For my daughter’s dress, I used the reverse side of the same polka dot fabric that I used for my top and skirt. The dress features a standard bodice with a round neckline, an A-line skirt, and is sleeveless. It has reverse pleats along the waistband for some visual interest.
I then used the darker side of the fabric to make her a bow-tie belt, which velcros in the back, with this bow belt tutorial as the base (I sized the bow down to 80% of adult size.)
Her headband, which is reversible, is from this You Can Make This pattern, which also velcros underneath. Neither she nor I were a fan of this style (too hard to fasten) so when I make her headbands in the future, I’m going to make them off the pattern I used for myself, sized down like I did the belt.
However, the best part of this outfit, IMHO, is the jacket. For some reason, a lot of girl’s dressy dresses in the winter are all sleeveless, and (at least in the colder parts of the country like where we live, you have to put a sweater or jacket on, which hide a lot of the cool dress features. (And yes, I know I made this dress and MADE it sleeveless, just perpetuating the problem… LOL. But I thought the light brown could be worn in multiple seasons, so I didn’t want it to be a long-sleeved dress.)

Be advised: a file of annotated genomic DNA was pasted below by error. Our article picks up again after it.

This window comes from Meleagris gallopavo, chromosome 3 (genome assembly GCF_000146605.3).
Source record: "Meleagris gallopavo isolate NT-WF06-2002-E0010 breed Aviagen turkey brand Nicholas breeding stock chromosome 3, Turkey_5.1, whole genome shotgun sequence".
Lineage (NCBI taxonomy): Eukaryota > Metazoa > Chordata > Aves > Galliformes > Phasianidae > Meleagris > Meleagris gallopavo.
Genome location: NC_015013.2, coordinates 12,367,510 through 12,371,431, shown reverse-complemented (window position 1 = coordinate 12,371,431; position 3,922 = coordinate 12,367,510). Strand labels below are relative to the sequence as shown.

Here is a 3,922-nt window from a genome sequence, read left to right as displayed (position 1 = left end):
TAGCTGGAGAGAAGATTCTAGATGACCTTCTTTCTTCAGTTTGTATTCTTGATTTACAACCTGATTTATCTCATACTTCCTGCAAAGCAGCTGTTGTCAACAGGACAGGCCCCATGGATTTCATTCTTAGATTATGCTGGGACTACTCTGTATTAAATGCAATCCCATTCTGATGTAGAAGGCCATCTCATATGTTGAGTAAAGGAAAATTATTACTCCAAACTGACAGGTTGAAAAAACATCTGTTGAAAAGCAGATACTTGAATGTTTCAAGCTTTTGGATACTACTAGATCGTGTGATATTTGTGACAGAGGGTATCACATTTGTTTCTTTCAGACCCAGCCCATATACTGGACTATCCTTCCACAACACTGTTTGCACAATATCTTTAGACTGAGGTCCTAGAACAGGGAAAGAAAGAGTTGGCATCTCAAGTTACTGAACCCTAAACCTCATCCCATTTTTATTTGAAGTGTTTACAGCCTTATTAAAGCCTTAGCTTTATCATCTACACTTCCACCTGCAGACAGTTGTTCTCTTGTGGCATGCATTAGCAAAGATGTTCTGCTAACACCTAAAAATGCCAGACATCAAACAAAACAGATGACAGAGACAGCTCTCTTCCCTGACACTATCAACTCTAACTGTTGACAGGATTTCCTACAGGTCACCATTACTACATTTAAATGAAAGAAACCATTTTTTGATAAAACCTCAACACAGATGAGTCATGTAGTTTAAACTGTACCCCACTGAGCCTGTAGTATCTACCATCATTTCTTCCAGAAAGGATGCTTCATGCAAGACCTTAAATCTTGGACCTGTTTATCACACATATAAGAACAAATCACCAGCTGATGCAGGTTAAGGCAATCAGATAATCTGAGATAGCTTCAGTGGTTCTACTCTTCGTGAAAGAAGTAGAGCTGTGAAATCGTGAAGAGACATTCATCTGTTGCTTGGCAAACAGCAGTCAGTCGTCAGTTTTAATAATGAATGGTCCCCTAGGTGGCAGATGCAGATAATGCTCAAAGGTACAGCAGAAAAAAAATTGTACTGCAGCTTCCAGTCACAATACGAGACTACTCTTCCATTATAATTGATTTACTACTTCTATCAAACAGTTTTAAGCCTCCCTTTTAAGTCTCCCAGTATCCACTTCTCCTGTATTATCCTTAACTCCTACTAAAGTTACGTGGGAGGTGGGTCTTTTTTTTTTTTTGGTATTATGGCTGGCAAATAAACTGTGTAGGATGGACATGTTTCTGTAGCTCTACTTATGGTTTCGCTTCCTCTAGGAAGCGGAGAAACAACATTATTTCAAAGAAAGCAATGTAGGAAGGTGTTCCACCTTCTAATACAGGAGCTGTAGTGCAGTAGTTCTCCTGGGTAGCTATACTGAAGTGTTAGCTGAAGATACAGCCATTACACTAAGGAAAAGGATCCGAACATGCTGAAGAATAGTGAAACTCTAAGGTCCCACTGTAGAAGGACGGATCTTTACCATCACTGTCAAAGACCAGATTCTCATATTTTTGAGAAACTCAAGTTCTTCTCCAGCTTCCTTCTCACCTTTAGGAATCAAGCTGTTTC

This jacket was my solution to that problem – I put the fun features on the jacket, so she’ll stay warm and look dressed up, too! The jacket is reversible, with the darker polka dot on the other side, and the ruffles on the cuffs call back to the peplum on my dress. After searching everywhere for a pattern I liked for a jacket for my daughter, I drafted this pattern myself! The sleeves are pleated at the top. The ruffles invert the main color of the jacket, so they are light on the other side when the jacket is reversed. The jacket closes with a loop and a little gold button, tying in her sparkly gold shoes.
I also made a matching American girl doll-sized dress, belt and headband. I used the same pattern for the belt, sized down to 50%; the headband also has a velcro closure, which works a lot better for dolls than for people.
The wonderful photo at the top of this post is by the talented Jeff Madison at First Memories Photography.